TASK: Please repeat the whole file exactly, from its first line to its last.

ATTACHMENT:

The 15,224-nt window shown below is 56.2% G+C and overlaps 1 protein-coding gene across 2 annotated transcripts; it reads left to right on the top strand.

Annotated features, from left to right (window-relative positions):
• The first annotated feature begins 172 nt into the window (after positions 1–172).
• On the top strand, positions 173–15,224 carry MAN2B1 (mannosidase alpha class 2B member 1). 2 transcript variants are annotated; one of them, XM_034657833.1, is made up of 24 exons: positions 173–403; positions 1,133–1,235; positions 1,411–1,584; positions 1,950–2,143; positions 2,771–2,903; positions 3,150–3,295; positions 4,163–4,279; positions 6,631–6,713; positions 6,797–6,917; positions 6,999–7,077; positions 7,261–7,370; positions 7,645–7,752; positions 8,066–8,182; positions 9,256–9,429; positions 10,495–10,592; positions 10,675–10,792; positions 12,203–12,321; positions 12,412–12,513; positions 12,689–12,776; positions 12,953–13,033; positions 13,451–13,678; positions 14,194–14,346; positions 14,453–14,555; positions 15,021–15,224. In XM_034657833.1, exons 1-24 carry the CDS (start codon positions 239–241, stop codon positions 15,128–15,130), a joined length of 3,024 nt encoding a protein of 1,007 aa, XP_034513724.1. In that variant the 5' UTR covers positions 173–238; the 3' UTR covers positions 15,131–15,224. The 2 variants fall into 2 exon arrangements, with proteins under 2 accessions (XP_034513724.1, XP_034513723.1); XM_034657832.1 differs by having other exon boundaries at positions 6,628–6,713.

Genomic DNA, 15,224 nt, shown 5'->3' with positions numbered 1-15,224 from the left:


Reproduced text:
The 15,224-nt window shown below is 56.2% G+C and overlaps 1 protein-coding gene across 2 annotated transcripts; it reads left to right on the top strand.

Annotated features, from left to right (window-relative positions):
• The first annotated feature begins 172 nt into the window (after positions 1–172).
• On the top strand, positions 173–15,224 carry MAN2B1 (mannosidase alpha class 2B member 1). 2 transcript variants are annotated; one of them, XM_034657833.1, is made up of 24 exons: positions 173–403; positions 1,133–1,235; positions 1,411–1,584; positions 1,950–2,143; positions 2,771–2,903; positions 3,150–3,295; positions 4,163–4,279; positions 6,631–6,713; positions 6,797–6,917; positions 6,999–7,077; positions 7,261–7,370; positions 7,645–7,752; positions 8,066–8,182; positions 9,256–9,429; positions 10,495–10,592; positions 10,675–10,792; positions 12,203–12,321; positions 12,412–12,513; positions 12,689–12,776; positions 12,953–13,033; positions 13,451–13,678; positions 14,194–14,346; positions 14,453–14,555; positions 15,021–15,224. In XM_034657833.1, exons 1-24 carry the CDS (start codon positions 239–241, stop codon positions 15,128–15,130), a joined length of 3,024 nt encoding a protein of 1,007 aa, XP_034513724.1. In that variant the 5' UTR covers positions 173–238; the 3' UTR covers positions 15,131–15,224. The 2 variants fall into 2 exon arrangements, with proteins under 2 accessions (XP_034513724.1, XP_034513723.1); XM_034657832.1 differs by having other exon boundaries at positions 6,628–6,713.

Genomic DNA, 15,224 nt, shown 5'->3' with positions numbered 1-15,224 from the left: